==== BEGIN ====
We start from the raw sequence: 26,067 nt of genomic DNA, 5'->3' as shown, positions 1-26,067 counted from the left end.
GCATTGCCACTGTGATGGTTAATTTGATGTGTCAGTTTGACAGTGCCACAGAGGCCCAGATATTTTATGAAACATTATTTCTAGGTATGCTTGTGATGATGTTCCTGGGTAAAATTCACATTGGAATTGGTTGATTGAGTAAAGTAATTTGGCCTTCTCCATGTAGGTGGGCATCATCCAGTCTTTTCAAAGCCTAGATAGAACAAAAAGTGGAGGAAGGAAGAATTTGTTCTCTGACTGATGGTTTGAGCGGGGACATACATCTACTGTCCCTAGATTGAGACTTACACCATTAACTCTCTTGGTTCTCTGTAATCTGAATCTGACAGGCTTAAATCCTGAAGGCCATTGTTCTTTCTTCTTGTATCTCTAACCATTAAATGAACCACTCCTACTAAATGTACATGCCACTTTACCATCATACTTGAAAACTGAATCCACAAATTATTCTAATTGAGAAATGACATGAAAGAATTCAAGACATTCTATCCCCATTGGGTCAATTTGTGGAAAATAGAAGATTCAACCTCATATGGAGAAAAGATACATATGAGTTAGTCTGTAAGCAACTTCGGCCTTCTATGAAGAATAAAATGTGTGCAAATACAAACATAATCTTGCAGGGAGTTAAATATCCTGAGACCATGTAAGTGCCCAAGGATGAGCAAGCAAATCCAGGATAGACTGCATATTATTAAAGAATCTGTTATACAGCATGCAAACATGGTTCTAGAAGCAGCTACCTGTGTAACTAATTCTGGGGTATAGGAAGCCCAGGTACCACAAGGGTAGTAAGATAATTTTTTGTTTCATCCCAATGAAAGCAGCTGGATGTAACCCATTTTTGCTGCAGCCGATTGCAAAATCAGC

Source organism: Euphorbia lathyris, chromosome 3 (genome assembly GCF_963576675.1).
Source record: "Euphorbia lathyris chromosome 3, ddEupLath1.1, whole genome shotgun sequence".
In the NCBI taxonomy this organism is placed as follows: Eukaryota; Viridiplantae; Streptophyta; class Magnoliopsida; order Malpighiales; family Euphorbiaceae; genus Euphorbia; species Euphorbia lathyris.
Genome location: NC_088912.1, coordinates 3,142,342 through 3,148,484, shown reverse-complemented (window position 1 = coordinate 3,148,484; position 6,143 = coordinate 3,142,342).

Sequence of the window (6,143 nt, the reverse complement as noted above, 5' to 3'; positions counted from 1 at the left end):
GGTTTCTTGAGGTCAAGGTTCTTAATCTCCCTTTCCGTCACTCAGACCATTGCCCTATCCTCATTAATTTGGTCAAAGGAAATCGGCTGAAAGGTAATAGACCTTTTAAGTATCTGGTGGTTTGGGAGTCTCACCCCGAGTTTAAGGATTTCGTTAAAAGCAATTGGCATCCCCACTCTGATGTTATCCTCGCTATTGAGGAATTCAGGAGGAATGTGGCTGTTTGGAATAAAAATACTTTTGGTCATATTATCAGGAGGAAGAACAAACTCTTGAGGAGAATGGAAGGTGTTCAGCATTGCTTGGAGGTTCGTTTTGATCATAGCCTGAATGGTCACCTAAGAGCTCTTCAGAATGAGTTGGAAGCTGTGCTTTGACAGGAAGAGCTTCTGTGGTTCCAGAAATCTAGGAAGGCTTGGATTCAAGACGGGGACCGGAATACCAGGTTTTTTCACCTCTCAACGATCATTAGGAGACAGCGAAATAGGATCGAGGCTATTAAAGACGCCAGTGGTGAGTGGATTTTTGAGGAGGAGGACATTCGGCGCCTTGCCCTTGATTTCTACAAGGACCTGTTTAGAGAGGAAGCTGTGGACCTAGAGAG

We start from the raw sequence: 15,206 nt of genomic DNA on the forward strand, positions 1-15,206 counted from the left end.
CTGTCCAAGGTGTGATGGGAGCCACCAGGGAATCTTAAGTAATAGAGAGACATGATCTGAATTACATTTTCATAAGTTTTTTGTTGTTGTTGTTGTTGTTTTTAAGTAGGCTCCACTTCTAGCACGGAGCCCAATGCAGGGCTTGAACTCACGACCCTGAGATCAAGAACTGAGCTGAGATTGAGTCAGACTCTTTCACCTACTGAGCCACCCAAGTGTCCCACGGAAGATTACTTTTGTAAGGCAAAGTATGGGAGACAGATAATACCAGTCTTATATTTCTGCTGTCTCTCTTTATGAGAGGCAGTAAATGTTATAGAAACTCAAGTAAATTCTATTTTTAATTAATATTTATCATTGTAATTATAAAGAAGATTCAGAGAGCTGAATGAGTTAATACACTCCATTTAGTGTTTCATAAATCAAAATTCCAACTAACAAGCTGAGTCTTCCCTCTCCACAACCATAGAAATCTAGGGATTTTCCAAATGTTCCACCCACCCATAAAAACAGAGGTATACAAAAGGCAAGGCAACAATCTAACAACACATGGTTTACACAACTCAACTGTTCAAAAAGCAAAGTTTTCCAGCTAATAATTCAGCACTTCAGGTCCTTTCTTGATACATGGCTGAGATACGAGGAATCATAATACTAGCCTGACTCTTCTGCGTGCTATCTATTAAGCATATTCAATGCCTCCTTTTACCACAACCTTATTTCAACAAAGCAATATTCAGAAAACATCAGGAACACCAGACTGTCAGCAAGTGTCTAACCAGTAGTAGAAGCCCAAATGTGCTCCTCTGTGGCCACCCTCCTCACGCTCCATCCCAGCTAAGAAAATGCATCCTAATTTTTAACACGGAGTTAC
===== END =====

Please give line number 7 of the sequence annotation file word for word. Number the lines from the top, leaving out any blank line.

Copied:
Sequence of the window (6,143 nt, the reverse complement as noted above, 5' to 3'; positions counted from 1 at the left end):